A little mynah, a fallen tree, a tiny sparrow – Santosh Bakaya’s morning brightens up with birds chirping, clouds gurgling and the wind going about its business.
Enjoy Morning Meanderings Season 2 with your hot cuppa and cookies. ☕🍪😊
When I stepped out of the house for my morning walk everything seemed to be fine with the world. The sun was peeking through the clouds, a trinity of canine chums, cuddled congenially, and a cat lounged in feline grace next to the wall fronting our house, along which, squirrels raced with a lot of spunk. The birds, as usual were at their talkative best.
My attention was rivetted by the profusion of wild plants everywhere, especially one which glowed with delusions of a fresh, vibrant lily. The magnanimous rains had given them a new attire of bright, refreshing green.
Amongst this greenery flitted a yellow dotted butterfly with the panache of a fairy out on a date with the wild flowers. The flower which was deluded into the belief that it was a lily, shimmered the brightest, winking and blinking and making eyes at the butterfly.
I realised that for butterflies, there is no discrimination among flowers, they shower the same love on daffodils, orchids and lilies as on the unassuming wild flowers. My heart was warmed by the love affair going on between the wildflower and the butterfly. It was the very essence of goodness. The wild flower glowed more and more like a vibrant lily under the butterfly’s loving attention.
When all of a sudden things changed .
I heard a short snarling laugh. What was the source, I wondered, looking around frantically. I could see no one around. There was another. A rumbling guffaw this time, and this time I knew the source.
It was coming from up above me. The clouds seemed to be roaring and laughing in untrammeled glee, racked with sinister intentions. The wind was tearing in fitful gusts through the branches sloughing ominous, horror tunes. Suddenly, the branches of the trees started swaying restlessly, the wind skirled and whistled.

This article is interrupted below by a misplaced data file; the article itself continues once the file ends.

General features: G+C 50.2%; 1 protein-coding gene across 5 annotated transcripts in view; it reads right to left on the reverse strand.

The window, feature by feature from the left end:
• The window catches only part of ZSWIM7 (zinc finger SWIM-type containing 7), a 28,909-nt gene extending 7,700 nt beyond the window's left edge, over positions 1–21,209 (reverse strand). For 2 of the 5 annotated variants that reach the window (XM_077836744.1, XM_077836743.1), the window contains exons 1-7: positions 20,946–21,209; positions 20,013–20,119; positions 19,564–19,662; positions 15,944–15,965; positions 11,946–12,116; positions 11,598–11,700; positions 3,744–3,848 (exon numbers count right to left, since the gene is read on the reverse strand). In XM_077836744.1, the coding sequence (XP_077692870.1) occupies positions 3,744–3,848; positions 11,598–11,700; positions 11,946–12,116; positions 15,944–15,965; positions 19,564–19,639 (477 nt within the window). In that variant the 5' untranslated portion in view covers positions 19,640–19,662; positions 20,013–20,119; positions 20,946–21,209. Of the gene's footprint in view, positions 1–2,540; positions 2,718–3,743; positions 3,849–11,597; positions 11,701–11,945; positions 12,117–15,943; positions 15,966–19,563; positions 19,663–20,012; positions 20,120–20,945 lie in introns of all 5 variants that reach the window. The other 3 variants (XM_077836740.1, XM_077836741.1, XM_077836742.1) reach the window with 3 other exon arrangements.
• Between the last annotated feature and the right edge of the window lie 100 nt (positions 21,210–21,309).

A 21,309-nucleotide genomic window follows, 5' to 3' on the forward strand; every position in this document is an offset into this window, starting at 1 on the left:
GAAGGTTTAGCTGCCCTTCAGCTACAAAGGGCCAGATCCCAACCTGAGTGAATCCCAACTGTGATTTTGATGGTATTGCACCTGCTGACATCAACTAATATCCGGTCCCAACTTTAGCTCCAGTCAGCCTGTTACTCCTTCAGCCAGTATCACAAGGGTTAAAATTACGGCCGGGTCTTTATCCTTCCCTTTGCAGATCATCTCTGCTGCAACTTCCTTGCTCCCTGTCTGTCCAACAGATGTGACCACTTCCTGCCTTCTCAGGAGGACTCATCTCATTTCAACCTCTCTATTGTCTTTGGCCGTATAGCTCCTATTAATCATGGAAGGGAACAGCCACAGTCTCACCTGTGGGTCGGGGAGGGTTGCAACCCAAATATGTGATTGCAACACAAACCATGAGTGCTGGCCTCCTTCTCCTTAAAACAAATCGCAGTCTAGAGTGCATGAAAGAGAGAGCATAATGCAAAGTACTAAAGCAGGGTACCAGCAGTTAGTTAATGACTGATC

Then there was a splitting crash, I shuddered. Just a few feet away from me, a tree had come crashing down. Had I not stopped to ‘stand and stare’, at the beautiful butterfly flitting amongst the wild plants, I am sure, I would have been definitely crushed under the huge tree.
I noticed something fluttering in a tight tangle of forked branches. Taking cautious steps forward, lest another tree came crashing down, I went towards the fallen tree and was aghast to see a mynah caught in the bushes.
Very tenderly, I untangled it from the branches, and was happy to see that it was unharmed. It flew away but came back, swooped down near my feet and looked up at me .
I would like to believe that the gleam in its eyes was a gleam of gratitude. But then the sun was also up, maybe it was the reflection of the sunrays in the mynah’ s eyes that made them gleam.
Now the mynah was sitting atop the telephone wire, with its kith and kin, chirping away, happy at its freedom.
The mynah’s meanderings reminded me of the nursery rhyme:
Eeny, meeny, “mynah”, moe
Catch a tiger by the toe
If he hollers let him go
It is another matter that catching a tiger by the toe is easier said than done. Not that I have tried it. I’d rather rescue a mynah for it won’t “holler”.
A puffed-out petrified looking sparrow was hopping around, angry at the tumult of the wind and the devastation that it had caused. Then it fell into a string of harsh chirps. It was as if it was scolding the wind for its violent behaviour.
The sparrow’ s scolding had the desired effect. The belligerent wind tapered down to a weary screech, a trifle grumpy at the failure of its malevolent intentions. The sun smiled kindly, and I would like to believe that it was happy at my tiny good deed of the morning.
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